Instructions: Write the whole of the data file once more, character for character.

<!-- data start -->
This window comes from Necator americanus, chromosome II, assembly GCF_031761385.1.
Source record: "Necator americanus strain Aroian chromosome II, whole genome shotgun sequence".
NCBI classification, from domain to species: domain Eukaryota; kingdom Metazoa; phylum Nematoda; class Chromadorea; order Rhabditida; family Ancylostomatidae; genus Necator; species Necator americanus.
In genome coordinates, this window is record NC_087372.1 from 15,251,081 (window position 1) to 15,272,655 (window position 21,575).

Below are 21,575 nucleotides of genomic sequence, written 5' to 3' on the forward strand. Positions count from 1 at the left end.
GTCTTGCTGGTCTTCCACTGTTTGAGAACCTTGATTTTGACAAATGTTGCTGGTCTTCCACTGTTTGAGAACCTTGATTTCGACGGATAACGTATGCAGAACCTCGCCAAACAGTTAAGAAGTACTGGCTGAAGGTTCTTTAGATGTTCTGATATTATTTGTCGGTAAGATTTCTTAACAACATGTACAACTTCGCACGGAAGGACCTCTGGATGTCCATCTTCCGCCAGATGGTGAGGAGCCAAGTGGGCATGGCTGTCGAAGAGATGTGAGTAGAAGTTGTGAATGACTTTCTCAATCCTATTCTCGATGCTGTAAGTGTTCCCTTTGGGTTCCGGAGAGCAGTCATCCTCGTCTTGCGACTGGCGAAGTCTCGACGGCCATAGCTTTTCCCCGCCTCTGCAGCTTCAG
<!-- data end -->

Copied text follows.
This window comes from Necator americanus, chromosome II, assembly GCF_031761385.1.
Source record: "Necator americanus strain Aroian chromosome II, whole genome shotgun sequence".
NCBI classification, from domain to species: domain Eukaryota; kingdom Metazoa; phylum Nematoda; class Chromadorea; order Rhabditida; family Ancylostomatidae; genus Necator; species Necator americanus.
In genome coordinates, this window is record NC_087372.1 from 15,251,081 (window position 1) to 15,272,655 (window position 21,575).

Below are 21,575 nucleotides of genomic sequence, written 5' to 3' on the forward strand. Positions count from 1 at the left end.
GTCTTGCTGGTCTTCCACTGTTTGAGAACCTTGATTTTGACAAATGTTGCTGGTCTTCCACTGTTTGAGAACCTTGATTTCGACGGATAACGTATGCAGAACCTCGCCAAACAGTTAAGAAGTACTGGCTGAAGGTTCTTTAGATGTTCTGATATTATTTGTCGGTAAGATTTCTTAACAACATGTACAACTTCGCACGGAAGGACCTCTGGATGTCCATCTTCCGCCAGATGGTGAGGAGCCAAGTGGGCATGGCTGTCGAAGAGATGTGAGTAGAAGTTGTGAATGACTTTCTCAATCCTATTCTCGATGCTGTAAGTGTTCCCTTTGGGTTCCGGAGAGCAGTCATCCTCGTCTTGCGACTGGCGAAGTCTCGACGGCCATAGCTTTTCCCCGCCTCTGCAGCTTCAG